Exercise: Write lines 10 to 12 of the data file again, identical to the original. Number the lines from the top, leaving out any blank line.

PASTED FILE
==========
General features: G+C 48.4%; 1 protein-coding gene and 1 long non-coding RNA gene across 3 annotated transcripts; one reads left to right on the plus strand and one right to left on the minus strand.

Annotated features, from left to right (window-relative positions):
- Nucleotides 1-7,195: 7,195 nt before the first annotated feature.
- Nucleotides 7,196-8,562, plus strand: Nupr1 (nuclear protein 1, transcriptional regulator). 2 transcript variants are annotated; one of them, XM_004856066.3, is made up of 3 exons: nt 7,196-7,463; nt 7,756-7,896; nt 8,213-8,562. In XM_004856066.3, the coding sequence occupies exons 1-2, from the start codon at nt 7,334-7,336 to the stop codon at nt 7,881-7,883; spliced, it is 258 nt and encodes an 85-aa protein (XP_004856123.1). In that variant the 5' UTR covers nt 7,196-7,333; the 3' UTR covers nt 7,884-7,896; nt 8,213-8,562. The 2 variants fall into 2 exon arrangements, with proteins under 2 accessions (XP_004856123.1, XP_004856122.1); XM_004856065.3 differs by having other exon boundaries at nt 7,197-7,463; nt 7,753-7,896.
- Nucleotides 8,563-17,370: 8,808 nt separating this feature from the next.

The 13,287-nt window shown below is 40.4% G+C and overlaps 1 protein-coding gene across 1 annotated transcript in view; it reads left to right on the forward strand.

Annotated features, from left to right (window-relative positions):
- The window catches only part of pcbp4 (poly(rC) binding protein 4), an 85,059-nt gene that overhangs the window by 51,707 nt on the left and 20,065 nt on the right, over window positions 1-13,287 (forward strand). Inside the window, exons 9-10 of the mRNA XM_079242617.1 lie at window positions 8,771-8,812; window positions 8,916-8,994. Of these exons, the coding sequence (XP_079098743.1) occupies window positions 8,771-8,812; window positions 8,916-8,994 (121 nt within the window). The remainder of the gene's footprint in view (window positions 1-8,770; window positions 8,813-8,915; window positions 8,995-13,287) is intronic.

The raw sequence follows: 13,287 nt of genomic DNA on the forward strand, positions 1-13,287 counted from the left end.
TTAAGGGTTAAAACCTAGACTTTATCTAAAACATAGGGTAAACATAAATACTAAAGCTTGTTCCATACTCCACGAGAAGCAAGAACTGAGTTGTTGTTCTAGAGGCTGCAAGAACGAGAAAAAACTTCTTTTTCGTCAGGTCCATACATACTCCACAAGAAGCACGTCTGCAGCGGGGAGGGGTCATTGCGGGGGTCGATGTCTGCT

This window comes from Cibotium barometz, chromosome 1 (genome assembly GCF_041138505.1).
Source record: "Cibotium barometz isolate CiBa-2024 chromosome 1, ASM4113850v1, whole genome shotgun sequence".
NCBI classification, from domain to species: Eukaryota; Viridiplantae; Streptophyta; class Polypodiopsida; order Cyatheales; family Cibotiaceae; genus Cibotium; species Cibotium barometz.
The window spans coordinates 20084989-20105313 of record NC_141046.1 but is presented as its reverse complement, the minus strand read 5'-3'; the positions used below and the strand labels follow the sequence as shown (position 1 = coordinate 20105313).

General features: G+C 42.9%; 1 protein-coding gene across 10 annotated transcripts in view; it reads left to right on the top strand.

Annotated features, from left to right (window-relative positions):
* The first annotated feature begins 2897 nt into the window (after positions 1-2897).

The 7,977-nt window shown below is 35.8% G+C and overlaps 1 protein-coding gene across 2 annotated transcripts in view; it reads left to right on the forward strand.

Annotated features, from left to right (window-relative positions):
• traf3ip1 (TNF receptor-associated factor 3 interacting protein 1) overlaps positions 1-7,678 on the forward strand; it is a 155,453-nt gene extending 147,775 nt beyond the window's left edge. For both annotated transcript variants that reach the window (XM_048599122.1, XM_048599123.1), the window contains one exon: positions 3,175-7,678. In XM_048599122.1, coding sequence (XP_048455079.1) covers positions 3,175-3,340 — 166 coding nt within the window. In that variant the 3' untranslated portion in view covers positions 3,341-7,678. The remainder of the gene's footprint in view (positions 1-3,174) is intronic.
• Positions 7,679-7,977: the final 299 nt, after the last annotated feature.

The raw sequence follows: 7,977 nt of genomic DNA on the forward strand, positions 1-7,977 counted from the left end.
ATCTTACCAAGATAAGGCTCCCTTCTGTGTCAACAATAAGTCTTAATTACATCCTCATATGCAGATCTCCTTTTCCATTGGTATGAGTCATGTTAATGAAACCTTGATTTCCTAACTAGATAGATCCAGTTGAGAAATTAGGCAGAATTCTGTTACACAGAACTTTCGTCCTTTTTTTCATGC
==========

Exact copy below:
TTAAGGGTTAAAACCTAGACTTTATCTAAAACATAGGGTAAACATAAATACTAAAGCTTGTTCCATACTCCACGAGAAGCAAGAACTGAGTTGTTGTTCTAGAGGCTGCAAGAACGAGAAAAAACTTCTTTTTCGTCAGGTCCATACATACTCCACAAGAAGCACGTCTGCAGCGGGGAGGGGTCATTGCGGGGGTCGATGTCTGCT

This window comes from Cibotium barometz, chromosome 1 (genome assembly GCF_041138505.1).
Source record: "Cibotium barometz isolate CiBa-2024 chromosome 1, ASM4113850v1, whole genome shotgun sequence".